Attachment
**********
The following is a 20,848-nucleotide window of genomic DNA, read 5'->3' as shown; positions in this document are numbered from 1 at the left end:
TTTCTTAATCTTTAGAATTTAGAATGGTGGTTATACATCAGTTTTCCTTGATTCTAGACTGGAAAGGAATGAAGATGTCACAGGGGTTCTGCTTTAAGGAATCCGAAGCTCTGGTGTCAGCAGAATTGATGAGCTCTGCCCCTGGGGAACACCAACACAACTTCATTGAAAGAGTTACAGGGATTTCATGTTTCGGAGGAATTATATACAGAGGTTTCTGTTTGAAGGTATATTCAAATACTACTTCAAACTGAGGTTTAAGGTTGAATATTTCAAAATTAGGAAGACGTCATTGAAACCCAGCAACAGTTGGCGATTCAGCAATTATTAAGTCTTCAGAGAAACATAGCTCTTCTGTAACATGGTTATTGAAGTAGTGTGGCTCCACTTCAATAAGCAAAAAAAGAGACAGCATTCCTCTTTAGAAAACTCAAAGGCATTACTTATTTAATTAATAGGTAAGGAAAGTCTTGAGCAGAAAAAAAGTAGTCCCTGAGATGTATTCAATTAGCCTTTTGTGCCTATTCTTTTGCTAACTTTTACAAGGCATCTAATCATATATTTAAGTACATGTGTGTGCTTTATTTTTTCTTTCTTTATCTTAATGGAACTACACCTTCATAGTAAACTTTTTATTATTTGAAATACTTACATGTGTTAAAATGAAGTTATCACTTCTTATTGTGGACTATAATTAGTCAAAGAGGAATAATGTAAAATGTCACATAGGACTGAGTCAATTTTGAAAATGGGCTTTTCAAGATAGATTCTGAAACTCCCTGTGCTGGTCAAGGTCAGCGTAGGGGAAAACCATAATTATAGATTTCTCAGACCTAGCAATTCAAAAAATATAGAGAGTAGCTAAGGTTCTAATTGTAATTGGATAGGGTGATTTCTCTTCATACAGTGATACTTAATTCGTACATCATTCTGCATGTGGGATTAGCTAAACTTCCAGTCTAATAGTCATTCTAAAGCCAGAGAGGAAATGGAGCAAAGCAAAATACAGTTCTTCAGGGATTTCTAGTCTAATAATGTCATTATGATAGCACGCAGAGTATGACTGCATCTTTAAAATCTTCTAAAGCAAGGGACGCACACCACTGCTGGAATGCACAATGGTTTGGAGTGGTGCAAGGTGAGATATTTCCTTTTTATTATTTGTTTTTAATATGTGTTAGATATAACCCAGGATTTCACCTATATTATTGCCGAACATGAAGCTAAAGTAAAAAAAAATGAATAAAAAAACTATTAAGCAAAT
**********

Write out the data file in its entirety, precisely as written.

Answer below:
The following is a 20,848-nucleotide window of genomic DNA, read 5'->3' as shown; positions in this document are numbered from 1 at the left end:
TTTCTTAATCTTTAGAATTTAGAATGGTGGTTATACATCAGTTTTCCTTGATTCTAGACTGGAAAGGAATGAAGATGTCACAGGGGTTCTGCTTTAAGGAATCCGAAGCTCTGGTGTCAGCAGAATTGATGAGCTCTGCCCCTGGGGAACACCAACACAACTTCATTGAAAGAGTTACAGGGATTTCATGTTTCGGAGGAATTATATACAGAGGTTTCTGTTTGAAGGTATATTCAAATACTACTTCAAACTGAGGTTTAAGGTTGAATATTTCAAAATTAGGAAGACGTCATTGAAACCCAGCAACAGTTGGCGATTCAGCAATTATTAAGTCTTCAGAGAAACATAGCTCTTCTGTAACATGGTTATTGAAGTAGTGTGGCTCCACTTCAATAAGCAAAAAAAGAGACAGCATTCCTCTTTAGAAAACTCAAAGGCATTACTTATTTAATTAATAGGTAAGGAAAGTCTTGAGCAGAAAAAAAGTAGTCCCTGAGATGTATTCAATTAGCCTTTTGTGCCTATTCTTTTGCTAACTTTTACAAGGCATCTAATCATATATTTAAGTACATGTGTGTGCTTTATTTTTTCTTTCTTTATCTTAATGGAACTACACCTTCATAGTAAACTTTTTATTATTTGAAATACTTACATGTGTTAAAATGAAGTTATCACTTCTTATTGTGGACTATAATTAGTCAAAGAGGAATAATGTAAAATGTCACATAGGACTGAGTCAATTTTGAAAATGGGCTTTTCAAGATAGATTCTGAAACTCCCTGTGCTGGTCAAGGTCAGCGTAGGGGAAAACCATAATTATAGATTTCTCAGACCTAGCAATTCAAAAAATATAGAGAGTAGCTAAGGTTCTAATTGTAATTGGATAGGGTGATTTCTCTTCATACAGTGATACTTAATTCGTACATCATTCTGCATGTGGGATTAGCTAAACTTCCAGTCTAATAGTCATTCTAAAGCCAGAGAGGAAATGGAGCAAAGCAAAATACAGTTCTTCAGGGATTTCTAGTCTAATAATGTCATTATGATAGCACGCAGAGTATGACTGCATCTTTAAAATCTTCTAAAGCAAGGGACGCACACCACTGCTGGAATGCACAATGGTTTGGAGTGGTGCAAGGTGAGATATTTCCTTTTTATTATTTGTTTTTAATATGTGTTAGATATAACCCAGGATTTCACCTATATTATTGCCGAACATGAAGCTAAAGTAAAAAAAAATGAATAAAAAAACTATTAAGCAAAT